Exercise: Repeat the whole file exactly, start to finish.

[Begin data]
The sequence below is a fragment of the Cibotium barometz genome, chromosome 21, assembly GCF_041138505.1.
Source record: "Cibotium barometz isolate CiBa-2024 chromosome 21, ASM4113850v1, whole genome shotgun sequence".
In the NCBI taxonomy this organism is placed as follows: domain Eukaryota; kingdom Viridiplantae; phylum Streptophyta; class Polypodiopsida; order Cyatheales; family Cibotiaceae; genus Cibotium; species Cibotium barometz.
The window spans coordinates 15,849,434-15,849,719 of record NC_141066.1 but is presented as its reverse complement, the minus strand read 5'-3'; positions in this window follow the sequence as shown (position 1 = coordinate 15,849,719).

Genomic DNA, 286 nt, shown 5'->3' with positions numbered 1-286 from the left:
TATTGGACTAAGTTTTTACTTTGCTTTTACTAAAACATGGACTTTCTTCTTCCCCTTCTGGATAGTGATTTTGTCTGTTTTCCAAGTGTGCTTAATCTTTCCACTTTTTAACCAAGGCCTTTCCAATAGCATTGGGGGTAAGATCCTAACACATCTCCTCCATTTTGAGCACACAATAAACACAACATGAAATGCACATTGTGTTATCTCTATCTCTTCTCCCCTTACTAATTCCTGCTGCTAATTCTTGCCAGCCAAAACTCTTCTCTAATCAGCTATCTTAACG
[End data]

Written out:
The sequence below is a fragment of the Cibotium barometz genome, chromosome 21, assembly GCF_041138505.1.
Source record: "Cibotium barometz isolate CiBa-2024 chromosome 21, ASM4113850v1, whole genome shotgun sequence".
In the NCBI taxonomy this organism is placed as follows: domain Eukaryota; kingdom Viridiplantae; phylum Streptophyta; class Polypodiopsida; order Cyatheales; family Cibotiaceae; genus Cibotium; species Cibotium barometz.
The window spans coordinates 15,849,434-15,849,719 of record NC_141066.1 but is presented as its reverse complement, the minus strand read 5'-3'; positions in this window follow the sequence as shown (position 1 = coordinate 15,849,719).

Genomic DNA, 286 nt, shown 5'->3' with positions numbered 1-286 from the left:
TATTGGACTAAGTTTTTACTTTGCTTTTACTAAAACATGGACTTTCTTCTTCCCCTTCTGGATAGTGATTTTGTCTGTTTTCCAAGTGTGCTTAATCTTTCCACTTTTTAACCAAGGCCTTTCCAATAGCATTGGGGGTAAGATCCTAACACATCTCCTCCATTTTGAGCACACAATAAACACAACATGAAATGCACATTGTGTTATCTCTATCTCTTCTCCCCTTACTAATTCCTGCTGCTAATTCTTGCCAGCCAAAACTCTTCTCTAATCAGCTATCTTAACG